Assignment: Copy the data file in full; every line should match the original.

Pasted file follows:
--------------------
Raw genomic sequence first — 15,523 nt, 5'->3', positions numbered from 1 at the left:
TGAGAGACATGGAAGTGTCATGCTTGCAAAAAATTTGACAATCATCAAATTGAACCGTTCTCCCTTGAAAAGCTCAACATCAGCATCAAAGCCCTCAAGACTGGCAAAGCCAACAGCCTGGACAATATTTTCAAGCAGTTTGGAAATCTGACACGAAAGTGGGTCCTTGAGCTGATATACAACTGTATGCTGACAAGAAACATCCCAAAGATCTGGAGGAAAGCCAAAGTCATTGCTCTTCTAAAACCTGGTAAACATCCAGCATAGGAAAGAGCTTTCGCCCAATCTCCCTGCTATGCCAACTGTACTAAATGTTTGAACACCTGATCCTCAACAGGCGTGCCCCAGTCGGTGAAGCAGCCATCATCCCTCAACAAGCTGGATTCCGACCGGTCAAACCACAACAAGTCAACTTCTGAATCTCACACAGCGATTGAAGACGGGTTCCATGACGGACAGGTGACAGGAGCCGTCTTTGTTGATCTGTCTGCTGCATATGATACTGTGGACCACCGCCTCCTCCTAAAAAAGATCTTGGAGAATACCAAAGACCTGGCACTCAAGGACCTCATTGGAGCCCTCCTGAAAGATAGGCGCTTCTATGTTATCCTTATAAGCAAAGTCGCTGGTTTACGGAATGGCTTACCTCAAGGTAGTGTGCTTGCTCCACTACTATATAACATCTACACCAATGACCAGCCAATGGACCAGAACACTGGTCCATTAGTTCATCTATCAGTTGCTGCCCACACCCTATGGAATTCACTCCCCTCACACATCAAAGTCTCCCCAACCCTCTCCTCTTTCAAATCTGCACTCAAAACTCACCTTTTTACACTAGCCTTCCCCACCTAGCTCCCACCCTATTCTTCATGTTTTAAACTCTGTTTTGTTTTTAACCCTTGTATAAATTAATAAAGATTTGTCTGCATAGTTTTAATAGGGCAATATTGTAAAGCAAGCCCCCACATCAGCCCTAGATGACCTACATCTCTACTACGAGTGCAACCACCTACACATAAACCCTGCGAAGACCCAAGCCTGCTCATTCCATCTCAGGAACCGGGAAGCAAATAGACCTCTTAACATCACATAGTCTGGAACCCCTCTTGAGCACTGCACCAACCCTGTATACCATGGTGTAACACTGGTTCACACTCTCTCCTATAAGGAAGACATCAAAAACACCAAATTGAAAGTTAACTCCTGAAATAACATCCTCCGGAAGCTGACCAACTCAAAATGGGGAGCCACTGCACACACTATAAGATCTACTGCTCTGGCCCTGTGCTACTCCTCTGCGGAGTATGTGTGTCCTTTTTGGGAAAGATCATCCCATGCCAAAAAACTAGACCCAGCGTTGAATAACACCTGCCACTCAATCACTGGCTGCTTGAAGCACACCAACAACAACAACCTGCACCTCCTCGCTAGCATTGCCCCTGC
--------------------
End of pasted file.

Raw genomic sequence first — 15,523 nt, 5'->3', positions numbered from 1 at the left:
TGAGAGACATGGAAGTGTCATGCTTGCAAAAAATTTGACAATCATCAAATTGAACCGTTCTCCCTTGAAAAGCTCAACATCAGCATCAAAGCCCTCAAGACTGGCAAAGCCAACAGCCTGGACAATATTTTCAAGCAGTTTGGAAATCTGACACGAAAGTGGGTCCTTGAGCTGATATACAACTGTATGCTGACAAGAAACATCCCAAAGATCTGGAGGAAAGCCAAAGTCATTGCTCTTCTAAAACCTGGTAAACATCCAGCATAGGAAAGAGCTTTCGCCCAATCTCCCTGCTATGCCAACTGTACTAAATGTTTGAACACCTGATCCTCAACAGGCGTGCCCCAGTCGGTGAAGCAGCCATCATCCCTCAACAAGCTGGATTCCGACCGGTCAAACCACAACAAGTCAACTTCTGAATCTCACACAGCGATTGAAGACGGGTTCCATGACGGACAGGTGACAGGAGCCGTCTTTGTTGATCTGTCTGCTGCATATGATACTGTGGACCACCGCCTCCTCCTAAAAAAGATCTTGGAGAATACCAAAGACCTGGCACTCAAGGACCTCATTGGAGCCCTCCTGAAAGATAGGCGCTTCTATGTTATCCTTATAAGCAAAGTCGCTGGTTTACGGAATGGCTTACCTCAAGGTAGTGTGCTTGCTCCACTACTATATAACATCTACACCAATGACCAGCCAATGGACCAGAACACTGGTCCATTAGTTCATCTATCAGTTGCTGCCCACACCCTATGGAATTCACTCCCCTCACACATCAAAGTCTCCCCAACCCTCTCCTCTTTCAAATCTGCACTCAAAACTCACCTTTTTACACTAGCCTTCCCCACCTAGCTCCCACCCTATTCTTCATGTTTTAAACTCTGTTTTGTTTTTAACCCTTGTATAAATTAATAAAGATTTGTCTGCATAGTTTTAATAGGGCAATATTGTAAAGCAAGCCCCCACATCAGCCCTAGATGACCTACATCTCTACTACGAGTGCAACCACCTACACATAAACCCTGCGAAGACCCAAGCCTGCTCATTCCATCTCAGGAACCGGGAAGCAAATAGACCTCTTAACATCACATAGTCTGGAACCCCTCTTGAGCACTGCACCAACCCTGTATACCATGGTGTAACACTGGTTCACACTCTCTCCTATAAGGAAGACATCAAAAACACCAAATTGAAAGTTAACTCCTGAAATAACATCCTCCGGAAGCTGACCAACTCAAAATGGGGAGCCACTGCACACACTATAAGATCTACTGCTCTGGCCCTGTGCTACTCCTCTGCGGAGTATGTGTGTCCTTTTTGGGAAAGATCATCCCATGCCAAAAAACTAGACCCAGCGTTGAATAACACCTGCCACTCAATCACTGGCTGCTTGAAGCACACCAACAACAACAACCTGCACCTCCTCGCTAGCATTGCCCCTGC